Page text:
Administrators use the Deploy Data-tier Application Wizard in SQL Server Management Studio to deploy the DAC into production. They can monitor and manage the database associated with a DAC using established procedures. However, administrators can gain additional information from the DAC itself:
Administrators who have installed SQL Server 2008 R2 and created a Utility Control Point can get additional information from the Utility Explorer in Management Studio. The Deployed Data-tier Applications node of the Utility Explorer presents an application-centered resource usage report that allows administrators to more quickly assess the health of their data-tier applications.
The Data-tier Application node of the Management Studio Object Explorer reports properties for each deployed DAC.
The DAC can be deleted from the instance of the Database Engine using the Delete Data-tier Application Wizard.
Visual Studio 2010 Service Pack 1 (SP!) includes a new DAC Framework 1.1 that changes the DAC upgrade from a side-by-side to an in-place upgrade, and also change the format of the DAC package files. While DAC Framework 1.1 supports packages created using the earlier DAC Framework 1.0, clients still running DAC Framework 1.0 cannot process DAC packages created by using DAC Framework 1.1. SQL Server 2008 R2 customers can upgrade to DAC Framework 1.1 by using the DAC Framework 1.1 Feature Pack download.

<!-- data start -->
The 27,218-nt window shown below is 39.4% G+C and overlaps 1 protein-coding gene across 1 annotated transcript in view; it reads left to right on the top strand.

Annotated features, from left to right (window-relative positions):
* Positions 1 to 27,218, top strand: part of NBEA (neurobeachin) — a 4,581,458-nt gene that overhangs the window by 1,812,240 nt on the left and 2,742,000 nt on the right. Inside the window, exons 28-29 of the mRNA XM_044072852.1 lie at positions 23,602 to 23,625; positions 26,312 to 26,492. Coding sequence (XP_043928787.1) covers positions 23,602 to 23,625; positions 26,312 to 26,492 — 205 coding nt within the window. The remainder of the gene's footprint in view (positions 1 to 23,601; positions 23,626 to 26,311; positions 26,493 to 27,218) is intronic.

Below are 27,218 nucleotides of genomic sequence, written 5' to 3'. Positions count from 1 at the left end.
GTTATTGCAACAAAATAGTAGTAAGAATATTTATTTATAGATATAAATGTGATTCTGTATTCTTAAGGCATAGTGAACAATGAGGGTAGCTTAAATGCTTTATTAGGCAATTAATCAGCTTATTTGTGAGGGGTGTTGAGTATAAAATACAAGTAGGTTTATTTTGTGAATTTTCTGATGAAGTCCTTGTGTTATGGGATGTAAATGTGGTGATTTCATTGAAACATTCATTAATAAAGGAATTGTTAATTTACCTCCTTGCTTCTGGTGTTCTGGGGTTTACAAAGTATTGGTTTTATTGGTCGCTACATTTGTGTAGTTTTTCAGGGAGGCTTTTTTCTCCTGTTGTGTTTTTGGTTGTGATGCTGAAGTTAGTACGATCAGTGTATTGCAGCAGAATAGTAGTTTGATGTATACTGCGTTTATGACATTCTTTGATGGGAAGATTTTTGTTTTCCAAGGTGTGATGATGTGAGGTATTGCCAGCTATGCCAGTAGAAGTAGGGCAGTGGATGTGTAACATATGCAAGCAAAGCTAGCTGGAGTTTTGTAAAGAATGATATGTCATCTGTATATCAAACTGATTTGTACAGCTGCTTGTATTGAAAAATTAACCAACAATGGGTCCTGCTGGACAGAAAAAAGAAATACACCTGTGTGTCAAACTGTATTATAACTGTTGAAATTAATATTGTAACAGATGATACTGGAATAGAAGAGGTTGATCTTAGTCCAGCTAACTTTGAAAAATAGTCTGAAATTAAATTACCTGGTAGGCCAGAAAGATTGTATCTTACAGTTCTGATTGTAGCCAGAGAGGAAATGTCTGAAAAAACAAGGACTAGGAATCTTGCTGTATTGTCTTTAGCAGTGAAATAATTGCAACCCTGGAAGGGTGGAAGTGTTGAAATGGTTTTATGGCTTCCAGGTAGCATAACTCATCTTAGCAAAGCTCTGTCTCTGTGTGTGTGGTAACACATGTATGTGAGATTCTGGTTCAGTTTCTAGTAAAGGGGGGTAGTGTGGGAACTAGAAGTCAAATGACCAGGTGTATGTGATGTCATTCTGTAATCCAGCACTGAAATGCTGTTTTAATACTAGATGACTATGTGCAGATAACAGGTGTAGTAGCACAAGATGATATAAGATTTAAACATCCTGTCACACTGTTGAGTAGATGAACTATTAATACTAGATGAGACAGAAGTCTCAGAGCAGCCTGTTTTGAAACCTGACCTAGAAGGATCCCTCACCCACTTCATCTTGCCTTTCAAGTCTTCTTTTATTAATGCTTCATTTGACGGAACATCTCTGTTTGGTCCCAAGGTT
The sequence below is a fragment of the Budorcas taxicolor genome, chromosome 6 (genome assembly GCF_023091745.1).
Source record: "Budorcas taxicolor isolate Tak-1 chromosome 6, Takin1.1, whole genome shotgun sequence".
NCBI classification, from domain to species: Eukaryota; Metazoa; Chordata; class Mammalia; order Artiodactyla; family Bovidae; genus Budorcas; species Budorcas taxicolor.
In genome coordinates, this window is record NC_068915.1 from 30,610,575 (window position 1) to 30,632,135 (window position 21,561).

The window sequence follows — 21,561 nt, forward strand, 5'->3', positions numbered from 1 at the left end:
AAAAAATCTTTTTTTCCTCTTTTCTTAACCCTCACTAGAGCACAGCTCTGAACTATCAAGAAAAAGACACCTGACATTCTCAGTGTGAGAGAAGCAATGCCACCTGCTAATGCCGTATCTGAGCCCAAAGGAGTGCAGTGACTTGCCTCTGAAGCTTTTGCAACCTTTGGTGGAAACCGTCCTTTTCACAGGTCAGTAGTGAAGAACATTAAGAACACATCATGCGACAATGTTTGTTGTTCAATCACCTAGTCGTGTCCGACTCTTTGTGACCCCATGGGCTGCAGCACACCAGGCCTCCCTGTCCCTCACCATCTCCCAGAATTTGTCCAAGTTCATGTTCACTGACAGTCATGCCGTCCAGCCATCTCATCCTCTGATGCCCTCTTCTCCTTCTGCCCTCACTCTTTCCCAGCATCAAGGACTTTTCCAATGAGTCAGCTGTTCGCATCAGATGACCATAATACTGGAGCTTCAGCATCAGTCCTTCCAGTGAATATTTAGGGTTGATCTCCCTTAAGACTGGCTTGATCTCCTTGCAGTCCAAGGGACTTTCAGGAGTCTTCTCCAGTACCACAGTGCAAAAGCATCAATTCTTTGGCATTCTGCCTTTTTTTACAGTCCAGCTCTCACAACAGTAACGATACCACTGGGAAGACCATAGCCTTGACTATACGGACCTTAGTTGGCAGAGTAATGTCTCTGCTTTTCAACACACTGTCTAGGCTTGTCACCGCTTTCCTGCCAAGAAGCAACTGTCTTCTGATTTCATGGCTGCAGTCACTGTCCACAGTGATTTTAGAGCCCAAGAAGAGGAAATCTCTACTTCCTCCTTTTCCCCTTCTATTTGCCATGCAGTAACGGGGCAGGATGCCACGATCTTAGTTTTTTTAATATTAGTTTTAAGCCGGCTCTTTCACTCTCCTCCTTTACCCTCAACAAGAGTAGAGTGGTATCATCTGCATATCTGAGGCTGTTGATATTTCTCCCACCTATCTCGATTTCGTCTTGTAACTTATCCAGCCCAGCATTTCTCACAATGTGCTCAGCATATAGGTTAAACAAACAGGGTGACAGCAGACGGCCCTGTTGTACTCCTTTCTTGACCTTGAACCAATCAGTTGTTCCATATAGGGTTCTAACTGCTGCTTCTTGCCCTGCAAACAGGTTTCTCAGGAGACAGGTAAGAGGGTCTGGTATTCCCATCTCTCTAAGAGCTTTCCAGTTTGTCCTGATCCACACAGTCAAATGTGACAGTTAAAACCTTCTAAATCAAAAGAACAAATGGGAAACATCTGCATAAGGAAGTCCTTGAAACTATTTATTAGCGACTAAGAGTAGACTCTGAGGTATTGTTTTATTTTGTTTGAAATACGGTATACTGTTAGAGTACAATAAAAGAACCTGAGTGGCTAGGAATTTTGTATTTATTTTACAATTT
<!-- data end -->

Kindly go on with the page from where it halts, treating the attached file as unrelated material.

For more information about an example of creating a DAC, see Walkthrough: Creating a New Data-tier Application Project.
Importing Objects Into Data-tier Applications
When working on new applications, data-tier objects are created using the DAC project user interface. There are several methods for using the database objects from an existing application to create a data-tier application project for further development:
The production database administrator can use the Extract Data-tier Application Wizard in Management Studio to extract a DAC package that contains the definitions of all the objects in the existing database. The database developer can then import that DAC package into a DAC project in Visual Studio. DAC packages can be extracted from databases in SQL Server 2008 R2, SQL Azure, SQL Server 2008, and SQL Server 2005.
The database developer can use the Import Objects wizard in the data-tier application project to import objects from the database.
If there is a Transact-SQL script for creating the existing database, the database developer can import the script into a DAC project.
Data-tier Application Elements
A DAC contains the following elements:
DAC properties that define characteristics of the DAC. For example, each DAC has a name property and a version property whose values typically relate to the name and version number of the associated application.